Florida Prize in Contemporary Art –
Born in Edinburgh, Scotland, Dana Hargrove graduated from Duncan of Jordanstone College of Art at Dundee University, with a BFA with Honors in Painting. She continued her education in the United States at Southern Illinois University, Carbondale, where she received an MFA. Today, Hargrove is a Full Professor of Studio Art at Rollins College, Winter Park.
Wall, is a new installation created to confront visitors entering the exhibition. Fabricated with flattened shipping boxes on which Hargrove has painted towering stacks of blocks in bold graphic lines, Wall is both a physical barrier and a representation, a reality and a metaphor. The configuration of stacked blocks is based on stone piles called “Cairns,” which are scattered on hilltops across rural Scotland. Here Hargrove gathers them together to form another kind of intervention in landscape, one that divides space, geography and sometimes people.
Cairns are a point of departure for a variety of Hargrove’s works including painting, sculpture and photography. Cairns are hand built stone by stone, often over long periods of time, by locals and visitors to memorialize their hike to the summit of a hill. Hargrove says of these markers, “Cairns, for me, are loaded with ideals, of the constructs we gather through life, concepts surrounding what it means to have commune or live near/with each other. These remnants of life and community, thick with the residue of history and folklore, are adopted, simulated, and transplanted within my paintings and sculptures in order to contrast with an over-produced culture that has a somewhat contradictory respect for the real.”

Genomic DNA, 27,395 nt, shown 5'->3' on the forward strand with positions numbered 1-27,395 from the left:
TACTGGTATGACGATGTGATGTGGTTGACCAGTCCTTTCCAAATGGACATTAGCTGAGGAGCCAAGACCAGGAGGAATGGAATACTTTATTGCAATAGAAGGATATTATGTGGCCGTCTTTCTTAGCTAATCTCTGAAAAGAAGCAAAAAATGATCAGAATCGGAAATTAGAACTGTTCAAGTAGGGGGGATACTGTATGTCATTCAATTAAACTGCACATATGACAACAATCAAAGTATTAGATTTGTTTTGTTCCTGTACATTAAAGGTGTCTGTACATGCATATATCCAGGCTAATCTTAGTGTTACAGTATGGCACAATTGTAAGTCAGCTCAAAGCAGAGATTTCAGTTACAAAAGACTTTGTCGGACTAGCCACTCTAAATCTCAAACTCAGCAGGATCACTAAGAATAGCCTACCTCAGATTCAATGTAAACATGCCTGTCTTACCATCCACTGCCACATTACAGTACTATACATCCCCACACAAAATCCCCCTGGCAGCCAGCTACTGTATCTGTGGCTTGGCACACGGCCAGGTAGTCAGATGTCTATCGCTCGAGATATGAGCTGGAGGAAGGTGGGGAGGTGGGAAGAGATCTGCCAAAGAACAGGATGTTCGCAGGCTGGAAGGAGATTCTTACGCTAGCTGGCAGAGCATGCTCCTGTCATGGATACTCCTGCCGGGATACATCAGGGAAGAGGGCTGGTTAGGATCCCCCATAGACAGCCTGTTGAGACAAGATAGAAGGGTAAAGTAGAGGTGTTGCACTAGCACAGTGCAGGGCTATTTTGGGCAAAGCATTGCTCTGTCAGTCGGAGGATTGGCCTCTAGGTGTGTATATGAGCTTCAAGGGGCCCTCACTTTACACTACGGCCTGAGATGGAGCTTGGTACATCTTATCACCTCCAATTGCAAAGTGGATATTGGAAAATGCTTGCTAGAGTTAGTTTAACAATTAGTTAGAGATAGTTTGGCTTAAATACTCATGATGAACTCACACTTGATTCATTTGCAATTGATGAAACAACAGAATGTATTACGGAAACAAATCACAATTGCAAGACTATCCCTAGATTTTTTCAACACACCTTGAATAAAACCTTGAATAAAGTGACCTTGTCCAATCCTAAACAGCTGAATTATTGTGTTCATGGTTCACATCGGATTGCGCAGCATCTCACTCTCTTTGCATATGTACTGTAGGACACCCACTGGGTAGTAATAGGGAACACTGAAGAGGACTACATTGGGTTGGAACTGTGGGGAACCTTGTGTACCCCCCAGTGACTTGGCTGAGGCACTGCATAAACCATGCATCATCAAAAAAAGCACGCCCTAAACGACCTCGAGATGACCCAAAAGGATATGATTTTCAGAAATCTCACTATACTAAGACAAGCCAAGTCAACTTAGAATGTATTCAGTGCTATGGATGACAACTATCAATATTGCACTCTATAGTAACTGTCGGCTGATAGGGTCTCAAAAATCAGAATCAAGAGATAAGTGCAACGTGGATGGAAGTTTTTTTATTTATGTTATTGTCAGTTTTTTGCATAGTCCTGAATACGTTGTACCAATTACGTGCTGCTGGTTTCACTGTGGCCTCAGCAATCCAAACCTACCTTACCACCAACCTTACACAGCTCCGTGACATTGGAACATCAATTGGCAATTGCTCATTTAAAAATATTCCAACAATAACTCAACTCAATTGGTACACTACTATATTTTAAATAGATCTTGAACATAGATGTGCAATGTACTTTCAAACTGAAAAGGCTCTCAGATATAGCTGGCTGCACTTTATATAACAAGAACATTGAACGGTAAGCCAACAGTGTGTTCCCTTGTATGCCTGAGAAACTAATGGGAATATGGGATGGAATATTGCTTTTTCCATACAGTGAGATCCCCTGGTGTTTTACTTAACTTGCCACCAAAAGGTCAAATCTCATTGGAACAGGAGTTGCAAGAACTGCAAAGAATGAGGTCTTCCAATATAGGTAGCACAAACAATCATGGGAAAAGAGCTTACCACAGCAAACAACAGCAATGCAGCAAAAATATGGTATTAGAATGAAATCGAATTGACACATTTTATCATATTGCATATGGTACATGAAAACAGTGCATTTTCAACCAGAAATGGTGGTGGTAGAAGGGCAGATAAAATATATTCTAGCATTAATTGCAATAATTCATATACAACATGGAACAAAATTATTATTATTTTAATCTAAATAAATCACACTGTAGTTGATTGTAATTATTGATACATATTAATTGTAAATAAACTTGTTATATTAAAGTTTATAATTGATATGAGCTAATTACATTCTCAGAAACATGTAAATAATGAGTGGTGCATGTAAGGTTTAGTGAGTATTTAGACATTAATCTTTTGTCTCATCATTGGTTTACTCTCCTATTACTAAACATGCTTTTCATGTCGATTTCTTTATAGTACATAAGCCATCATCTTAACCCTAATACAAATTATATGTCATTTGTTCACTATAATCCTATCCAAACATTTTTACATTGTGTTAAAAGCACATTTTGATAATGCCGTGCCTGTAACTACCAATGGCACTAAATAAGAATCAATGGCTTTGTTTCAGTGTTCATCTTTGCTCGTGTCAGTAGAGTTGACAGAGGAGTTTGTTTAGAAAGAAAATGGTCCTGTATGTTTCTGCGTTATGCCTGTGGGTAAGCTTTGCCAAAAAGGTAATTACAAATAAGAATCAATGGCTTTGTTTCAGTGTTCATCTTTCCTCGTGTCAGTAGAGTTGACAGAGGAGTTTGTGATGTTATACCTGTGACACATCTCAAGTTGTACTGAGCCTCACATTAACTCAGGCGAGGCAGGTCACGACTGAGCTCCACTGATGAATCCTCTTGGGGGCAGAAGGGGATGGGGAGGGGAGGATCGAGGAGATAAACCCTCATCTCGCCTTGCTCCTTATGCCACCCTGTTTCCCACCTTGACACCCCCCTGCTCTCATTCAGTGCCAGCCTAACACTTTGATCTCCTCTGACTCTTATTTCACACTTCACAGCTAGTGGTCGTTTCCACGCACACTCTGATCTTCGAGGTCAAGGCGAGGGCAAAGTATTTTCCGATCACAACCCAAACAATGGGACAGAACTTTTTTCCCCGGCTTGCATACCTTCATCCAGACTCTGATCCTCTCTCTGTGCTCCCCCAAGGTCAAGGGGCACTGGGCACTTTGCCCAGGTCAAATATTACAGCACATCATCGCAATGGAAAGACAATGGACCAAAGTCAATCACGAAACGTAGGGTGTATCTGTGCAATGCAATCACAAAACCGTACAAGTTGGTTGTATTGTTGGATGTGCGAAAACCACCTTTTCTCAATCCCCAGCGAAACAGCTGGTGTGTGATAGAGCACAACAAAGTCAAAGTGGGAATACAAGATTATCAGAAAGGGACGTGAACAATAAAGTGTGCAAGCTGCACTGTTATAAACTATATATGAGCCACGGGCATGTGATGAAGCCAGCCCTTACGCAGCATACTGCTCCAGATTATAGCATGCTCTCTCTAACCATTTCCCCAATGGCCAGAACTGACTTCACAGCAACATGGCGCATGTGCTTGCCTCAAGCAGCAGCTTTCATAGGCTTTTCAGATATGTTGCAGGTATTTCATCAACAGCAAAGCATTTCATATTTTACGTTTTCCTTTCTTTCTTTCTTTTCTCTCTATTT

In other works Hargrove transforms the stone piles into vividly colored sculptures and reliefs. Cairn, 2013, is a sprawling horizontal jumble of painted boxes. Though its elements are abstract, the composition suggests a rambling collection of buildings gathered in landscape. Arcadia ii-viii also has architectural associations, but the verticality of these towers suggests more urban structures. These brightly colored towers of irregular geometric shapes suggest buildings and perhaps cities that have grown organically over time.
Hargrove’s paintings, Façade 9 and Façade,10, on the other hand, explicitly represent features of real urban architecture, such as plate glass windows, steel frame doors and concrete beams. She deconstructs these ubiquitous elements of the modern city into fragmented and nearly abstract compositions. Like the cairns, these paintings are complex and beautifully orchestrated compositions, but their surfaces are hard and sharp, expressing another vision of the places we live.
“Landscape, and how we manipulate it to fit preconceived ideas or corporatized molds, has become familiar territory for my art practice,” says Hargrove. “Whether I am exploring the urban environment with its homogenized grid of rectangular blocks, or examining how culture frames and re-frames landscape, I remain responsive to how our perceptions of the world and sense of place are shaped by human design.”
—Hansen Mulford, Curator at the Orlando Museum of Art